Had Shabazz Muhammad been eligible for the NBA Draft one year ago, he likely would have been a top-10 selection.
Heck, he might have been one of the first five players off the board.
He was not eligible, though, and instead went to UCLA for one year of college. After a solid-but-underwhelming season that saw him average 17.9 points and 5.2 rebounds per game — as well as deal with some controversy — Muhammad’s stock has fallen to the point where some are questioning whether or not he’ll even be a lottery pick in the June 27 draft.
In town with a handful of other top prospects — including Indiana’s Victor Oladipo and Cody Zeller as well as Frenchman Rudy Gobert — to work out for the Phoenix Suns Wednesday, Muhammad said he values competition and could see himself wearing purple and orange next season.
“They need a guy that can score the ball,” Muhammad said of the Suns.
The Suns currently hold two first-round picks in the upcoming draft, at No. 5 and No. 30.
Pointing to guards Goran Dragic and Kendall Marshall as well as Markieff and Marcus Morris as guys already on the roster, Muhammad feels he could “step in and really help this team right away.”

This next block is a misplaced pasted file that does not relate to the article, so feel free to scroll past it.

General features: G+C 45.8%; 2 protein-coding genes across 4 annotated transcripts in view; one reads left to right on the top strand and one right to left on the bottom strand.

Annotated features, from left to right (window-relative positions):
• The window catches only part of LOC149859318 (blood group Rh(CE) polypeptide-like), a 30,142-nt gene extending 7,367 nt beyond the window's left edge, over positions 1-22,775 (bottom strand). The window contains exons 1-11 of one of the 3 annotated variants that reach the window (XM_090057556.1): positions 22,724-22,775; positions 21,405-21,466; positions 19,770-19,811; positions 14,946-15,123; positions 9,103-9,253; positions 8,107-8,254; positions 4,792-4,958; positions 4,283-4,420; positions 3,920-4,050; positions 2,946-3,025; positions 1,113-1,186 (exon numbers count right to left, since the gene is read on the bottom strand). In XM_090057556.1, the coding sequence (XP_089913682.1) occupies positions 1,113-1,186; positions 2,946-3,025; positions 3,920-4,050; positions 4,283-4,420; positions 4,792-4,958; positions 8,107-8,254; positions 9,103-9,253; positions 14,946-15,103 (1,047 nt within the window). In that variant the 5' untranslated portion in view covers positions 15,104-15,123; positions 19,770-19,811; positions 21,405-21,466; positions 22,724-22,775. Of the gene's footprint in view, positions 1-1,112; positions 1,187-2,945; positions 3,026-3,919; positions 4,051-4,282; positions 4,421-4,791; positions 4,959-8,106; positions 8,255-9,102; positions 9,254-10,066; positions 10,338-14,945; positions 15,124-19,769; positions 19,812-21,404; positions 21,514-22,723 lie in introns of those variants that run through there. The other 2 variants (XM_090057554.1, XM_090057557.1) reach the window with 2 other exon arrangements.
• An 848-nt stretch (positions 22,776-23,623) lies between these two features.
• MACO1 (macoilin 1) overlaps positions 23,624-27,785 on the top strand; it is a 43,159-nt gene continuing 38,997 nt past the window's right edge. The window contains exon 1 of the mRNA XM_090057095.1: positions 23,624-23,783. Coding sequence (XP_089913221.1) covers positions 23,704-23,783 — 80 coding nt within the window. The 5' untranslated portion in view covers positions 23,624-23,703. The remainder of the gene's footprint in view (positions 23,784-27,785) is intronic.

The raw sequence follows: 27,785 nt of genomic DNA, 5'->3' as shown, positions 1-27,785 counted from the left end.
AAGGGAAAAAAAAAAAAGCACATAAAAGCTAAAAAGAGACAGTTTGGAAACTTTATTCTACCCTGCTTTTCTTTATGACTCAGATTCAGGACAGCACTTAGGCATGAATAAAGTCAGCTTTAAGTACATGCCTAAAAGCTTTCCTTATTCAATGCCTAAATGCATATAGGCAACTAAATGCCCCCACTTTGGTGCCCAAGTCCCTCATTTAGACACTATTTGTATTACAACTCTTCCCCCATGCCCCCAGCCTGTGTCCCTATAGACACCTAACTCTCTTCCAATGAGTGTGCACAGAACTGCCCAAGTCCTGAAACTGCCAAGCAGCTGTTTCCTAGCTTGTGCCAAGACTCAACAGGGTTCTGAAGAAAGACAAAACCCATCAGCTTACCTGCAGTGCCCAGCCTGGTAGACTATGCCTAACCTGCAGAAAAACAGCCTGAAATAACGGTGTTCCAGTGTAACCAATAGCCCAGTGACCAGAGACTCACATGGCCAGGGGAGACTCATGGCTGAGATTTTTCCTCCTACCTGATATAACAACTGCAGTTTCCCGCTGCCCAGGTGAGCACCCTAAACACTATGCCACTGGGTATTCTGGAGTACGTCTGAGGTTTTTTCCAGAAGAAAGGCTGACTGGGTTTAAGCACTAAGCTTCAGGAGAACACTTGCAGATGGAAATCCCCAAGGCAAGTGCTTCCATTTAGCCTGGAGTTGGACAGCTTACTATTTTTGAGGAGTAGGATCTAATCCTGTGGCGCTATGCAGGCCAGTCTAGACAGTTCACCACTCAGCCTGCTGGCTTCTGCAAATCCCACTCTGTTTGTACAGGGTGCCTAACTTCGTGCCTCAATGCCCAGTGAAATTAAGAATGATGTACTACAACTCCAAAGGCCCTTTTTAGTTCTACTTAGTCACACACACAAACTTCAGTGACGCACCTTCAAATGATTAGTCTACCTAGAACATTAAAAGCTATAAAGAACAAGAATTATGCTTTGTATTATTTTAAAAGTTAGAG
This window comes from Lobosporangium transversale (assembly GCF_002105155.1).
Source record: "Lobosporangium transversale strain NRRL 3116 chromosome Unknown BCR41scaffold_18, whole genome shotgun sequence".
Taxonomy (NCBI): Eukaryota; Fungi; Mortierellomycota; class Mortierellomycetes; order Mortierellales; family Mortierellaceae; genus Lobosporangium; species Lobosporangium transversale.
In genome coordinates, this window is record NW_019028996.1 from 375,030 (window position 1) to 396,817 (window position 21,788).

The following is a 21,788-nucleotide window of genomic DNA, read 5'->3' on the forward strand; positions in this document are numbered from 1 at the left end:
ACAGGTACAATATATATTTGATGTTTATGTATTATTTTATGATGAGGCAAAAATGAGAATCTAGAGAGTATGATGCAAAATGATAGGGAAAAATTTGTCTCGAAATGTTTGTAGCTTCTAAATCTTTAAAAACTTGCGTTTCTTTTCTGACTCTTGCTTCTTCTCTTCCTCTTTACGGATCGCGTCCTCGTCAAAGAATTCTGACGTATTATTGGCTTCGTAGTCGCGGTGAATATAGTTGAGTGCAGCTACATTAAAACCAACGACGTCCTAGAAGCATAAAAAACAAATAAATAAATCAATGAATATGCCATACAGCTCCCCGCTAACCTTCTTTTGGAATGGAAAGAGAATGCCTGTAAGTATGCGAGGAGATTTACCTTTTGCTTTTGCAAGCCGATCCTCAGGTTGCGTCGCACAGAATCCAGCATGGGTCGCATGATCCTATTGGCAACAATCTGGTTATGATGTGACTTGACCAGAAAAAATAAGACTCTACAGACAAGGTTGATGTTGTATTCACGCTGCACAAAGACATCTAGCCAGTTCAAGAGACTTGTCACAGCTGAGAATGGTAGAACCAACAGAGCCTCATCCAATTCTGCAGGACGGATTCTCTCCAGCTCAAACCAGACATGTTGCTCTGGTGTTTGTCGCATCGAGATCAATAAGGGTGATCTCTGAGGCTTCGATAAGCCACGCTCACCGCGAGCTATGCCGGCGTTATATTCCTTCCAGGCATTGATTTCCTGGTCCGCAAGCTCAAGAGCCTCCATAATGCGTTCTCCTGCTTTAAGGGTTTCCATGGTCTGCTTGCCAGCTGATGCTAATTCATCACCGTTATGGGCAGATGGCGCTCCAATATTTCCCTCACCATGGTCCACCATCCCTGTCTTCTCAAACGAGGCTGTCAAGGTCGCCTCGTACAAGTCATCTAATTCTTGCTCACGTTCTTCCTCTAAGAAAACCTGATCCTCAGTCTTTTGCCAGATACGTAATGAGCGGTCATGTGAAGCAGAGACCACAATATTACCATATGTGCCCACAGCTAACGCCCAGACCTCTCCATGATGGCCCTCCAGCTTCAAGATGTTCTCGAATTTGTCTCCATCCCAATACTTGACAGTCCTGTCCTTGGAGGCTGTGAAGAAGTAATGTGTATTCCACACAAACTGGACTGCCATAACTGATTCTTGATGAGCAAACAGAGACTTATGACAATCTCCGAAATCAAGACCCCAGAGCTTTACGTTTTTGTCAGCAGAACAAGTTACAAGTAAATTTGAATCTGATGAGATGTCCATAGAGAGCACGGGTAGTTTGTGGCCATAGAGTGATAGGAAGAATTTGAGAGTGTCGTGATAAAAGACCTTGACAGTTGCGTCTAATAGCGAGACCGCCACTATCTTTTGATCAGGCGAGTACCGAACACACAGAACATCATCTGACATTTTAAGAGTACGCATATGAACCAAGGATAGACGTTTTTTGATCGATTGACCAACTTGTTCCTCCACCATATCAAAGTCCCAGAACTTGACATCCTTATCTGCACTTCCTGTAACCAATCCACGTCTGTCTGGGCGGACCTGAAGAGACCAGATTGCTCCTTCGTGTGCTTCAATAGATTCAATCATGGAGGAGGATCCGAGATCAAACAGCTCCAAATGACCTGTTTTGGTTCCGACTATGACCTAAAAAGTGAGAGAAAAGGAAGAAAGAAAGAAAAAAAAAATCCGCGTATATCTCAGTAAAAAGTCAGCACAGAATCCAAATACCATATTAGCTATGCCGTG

By numbers alone, Muhammad would appear to have the skill set with which to do that. He made nearly 38 percent of his three-point attempts, shot 71 percent from the free throw line and was, generally, a productive scorer in his only season at Westwood. However, there are questions about his ability to score against NBA defenders as well as his character. The former issue is one he’s hoping to answer in these workouts, whereas the latter is something that is more about his father, not him.
“I’ve been interviewing with these coaches and they know how good of a kid I am,” Muhammad said. “I just want to come out here and play basketball. All the other extracurricular activity stuff is stuff I’m not really included in.
“I just want to come out here and play basketball and that’s my job.”
Which is why, most likely, the most pressing question is can the 6-foot-6 player be an effective scorer at the next level. Saying he thinks he’s more of a shooting guard than small forward, Muhammad believes his game will translate better to the NBA than it did for college.
“Absolutely, in the NBA you’re not as restricted, in college you’re pretty restricted,” he said. “Me, I like to play my game, I like to take guys off the dribble, I like to go to the hole.
“That’s stuff I can really do in the NBA.”